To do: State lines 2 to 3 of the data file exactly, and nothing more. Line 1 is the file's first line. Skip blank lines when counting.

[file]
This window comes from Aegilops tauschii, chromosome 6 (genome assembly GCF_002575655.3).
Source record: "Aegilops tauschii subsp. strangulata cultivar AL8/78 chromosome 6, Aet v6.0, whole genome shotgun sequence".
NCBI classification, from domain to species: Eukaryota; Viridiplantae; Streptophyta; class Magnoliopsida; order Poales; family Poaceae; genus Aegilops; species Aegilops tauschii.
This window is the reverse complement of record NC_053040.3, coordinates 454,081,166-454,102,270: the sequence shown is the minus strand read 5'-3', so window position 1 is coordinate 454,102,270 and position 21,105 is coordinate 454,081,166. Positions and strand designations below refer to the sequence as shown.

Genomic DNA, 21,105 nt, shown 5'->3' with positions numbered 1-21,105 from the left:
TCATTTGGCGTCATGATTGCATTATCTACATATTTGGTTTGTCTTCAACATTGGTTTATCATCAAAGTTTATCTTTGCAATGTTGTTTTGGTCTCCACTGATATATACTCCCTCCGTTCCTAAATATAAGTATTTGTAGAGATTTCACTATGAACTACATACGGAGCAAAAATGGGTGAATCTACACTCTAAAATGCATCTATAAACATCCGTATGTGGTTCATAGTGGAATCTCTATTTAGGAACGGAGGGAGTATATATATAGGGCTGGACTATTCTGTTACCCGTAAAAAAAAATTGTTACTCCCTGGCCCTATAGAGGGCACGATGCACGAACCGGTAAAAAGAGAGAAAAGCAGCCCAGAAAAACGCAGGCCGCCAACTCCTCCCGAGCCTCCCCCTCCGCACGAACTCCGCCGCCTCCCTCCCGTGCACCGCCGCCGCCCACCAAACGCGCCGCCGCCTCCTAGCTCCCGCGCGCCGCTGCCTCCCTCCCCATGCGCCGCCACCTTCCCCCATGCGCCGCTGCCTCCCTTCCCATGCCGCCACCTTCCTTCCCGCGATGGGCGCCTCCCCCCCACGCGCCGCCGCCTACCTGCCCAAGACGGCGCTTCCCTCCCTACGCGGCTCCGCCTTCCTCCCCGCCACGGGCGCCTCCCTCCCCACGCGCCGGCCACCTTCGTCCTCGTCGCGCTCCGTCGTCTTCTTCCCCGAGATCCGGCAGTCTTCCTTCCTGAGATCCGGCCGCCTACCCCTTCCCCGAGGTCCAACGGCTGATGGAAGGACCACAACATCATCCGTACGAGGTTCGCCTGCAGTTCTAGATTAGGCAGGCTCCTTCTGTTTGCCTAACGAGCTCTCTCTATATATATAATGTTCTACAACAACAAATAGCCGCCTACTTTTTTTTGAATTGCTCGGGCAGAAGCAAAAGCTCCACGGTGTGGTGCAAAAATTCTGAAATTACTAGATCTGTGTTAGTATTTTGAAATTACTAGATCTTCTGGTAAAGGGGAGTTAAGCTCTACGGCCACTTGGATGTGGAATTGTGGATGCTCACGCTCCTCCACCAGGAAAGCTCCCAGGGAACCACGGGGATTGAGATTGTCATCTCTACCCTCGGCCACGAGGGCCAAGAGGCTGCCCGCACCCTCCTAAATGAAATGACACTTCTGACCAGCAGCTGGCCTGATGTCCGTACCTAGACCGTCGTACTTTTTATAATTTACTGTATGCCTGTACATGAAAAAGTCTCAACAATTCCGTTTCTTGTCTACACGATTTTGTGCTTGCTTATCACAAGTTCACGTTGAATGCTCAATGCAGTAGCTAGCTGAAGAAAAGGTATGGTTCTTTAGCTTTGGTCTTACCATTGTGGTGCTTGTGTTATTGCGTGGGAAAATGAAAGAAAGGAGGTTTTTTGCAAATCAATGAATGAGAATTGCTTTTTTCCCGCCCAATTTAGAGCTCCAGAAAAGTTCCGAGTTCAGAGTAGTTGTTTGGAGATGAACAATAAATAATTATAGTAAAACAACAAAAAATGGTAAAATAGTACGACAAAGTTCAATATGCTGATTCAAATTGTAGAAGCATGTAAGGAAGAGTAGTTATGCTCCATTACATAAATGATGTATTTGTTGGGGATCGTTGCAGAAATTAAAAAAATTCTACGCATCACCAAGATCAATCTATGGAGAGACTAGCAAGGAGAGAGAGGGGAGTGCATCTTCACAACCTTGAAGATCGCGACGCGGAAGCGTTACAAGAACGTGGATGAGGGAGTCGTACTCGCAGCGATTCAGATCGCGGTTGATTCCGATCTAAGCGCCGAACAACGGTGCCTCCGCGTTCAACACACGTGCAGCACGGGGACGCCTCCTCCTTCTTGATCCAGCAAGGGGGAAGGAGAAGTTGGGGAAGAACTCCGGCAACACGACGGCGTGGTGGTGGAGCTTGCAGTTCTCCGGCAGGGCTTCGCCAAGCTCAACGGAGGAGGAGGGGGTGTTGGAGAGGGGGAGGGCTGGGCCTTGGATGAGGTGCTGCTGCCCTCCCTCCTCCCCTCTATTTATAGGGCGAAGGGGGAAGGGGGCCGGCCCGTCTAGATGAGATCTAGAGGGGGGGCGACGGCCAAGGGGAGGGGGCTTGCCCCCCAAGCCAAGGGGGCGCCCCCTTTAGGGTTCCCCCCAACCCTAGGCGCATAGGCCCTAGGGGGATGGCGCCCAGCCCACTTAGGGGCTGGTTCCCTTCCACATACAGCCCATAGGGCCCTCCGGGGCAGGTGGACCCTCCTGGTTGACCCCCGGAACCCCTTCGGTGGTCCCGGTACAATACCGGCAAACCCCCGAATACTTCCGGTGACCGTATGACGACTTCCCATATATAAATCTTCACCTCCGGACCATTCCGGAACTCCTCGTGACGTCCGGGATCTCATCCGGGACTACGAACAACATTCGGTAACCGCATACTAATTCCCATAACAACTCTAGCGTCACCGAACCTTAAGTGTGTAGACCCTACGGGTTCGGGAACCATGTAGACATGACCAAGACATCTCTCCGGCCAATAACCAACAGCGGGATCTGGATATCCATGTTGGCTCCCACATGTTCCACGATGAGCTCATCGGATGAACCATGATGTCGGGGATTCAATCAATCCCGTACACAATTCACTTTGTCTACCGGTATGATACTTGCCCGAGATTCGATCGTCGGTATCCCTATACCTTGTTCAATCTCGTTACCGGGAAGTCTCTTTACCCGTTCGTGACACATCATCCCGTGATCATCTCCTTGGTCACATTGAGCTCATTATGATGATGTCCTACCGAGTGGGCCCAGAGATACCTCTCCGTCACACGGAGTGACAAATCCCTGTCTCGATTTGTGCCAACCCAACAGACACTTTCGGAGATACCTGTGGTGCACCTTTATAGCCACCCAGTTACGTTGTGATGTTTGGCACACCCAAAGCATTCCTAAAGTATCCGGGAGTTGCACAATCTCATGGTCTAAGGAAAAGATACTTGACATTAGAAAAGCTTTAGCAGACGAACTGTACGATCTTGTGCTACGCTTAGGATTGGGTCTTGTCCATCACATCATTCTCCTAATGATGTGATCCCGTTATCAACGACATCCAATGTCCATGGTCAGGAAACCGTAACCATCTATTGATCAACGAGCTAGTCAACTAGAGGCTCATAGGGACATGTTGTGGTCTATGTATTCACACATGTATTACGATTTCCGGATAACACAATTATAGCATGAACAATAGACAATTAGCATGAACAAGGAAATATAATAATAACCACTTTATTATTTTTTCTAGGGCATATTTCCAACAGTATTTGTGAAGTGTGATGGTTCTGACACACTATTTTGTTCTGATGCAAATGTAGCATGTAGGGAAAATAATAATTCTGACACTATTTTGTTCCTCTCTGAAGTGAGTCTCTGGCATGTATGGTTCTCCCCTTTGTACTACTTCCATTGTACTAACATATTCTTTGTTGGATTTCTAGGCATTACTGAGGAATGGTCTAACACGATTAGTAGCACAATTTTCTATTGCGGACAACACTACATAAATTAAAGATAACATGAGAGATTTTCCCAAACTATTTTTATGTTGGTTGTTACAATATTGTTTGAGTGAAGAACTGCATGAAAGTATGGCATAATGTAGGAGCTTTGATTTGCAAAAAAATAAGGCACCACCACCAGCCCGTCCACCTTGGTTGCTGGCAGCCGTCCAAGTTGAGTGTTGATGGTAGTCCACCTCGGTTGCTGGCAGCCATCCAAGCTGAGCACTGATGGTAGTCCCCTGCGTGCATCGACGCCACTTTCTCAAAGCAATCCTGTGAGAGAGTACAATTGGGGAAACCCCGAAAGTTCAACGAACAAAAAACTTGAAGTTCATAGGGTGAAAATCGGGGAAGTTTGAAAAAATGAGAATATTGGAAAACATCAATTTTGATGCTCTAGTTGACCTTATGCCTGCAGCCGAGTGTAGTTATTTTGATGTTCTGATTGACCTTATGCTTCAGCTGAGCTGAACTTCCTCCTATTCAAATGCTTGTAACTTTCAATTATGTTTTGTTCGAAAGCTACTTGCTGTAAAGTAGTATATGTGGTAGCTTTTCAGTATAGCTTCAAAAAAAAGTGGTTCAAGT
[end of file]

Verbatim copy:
Source record: "Aegilops tauschii subsp. strangulata cultivar AL8/78 chromosome 6, Aet v6.0, whole genome shotgun sequence".
NCBI classification, from domain to species: Eukaryota; Viridiplantae; Streptophyta; class Magnoliopsida; order Poales; family Poaceae; genus Aegilops; species Aegilops tauschii.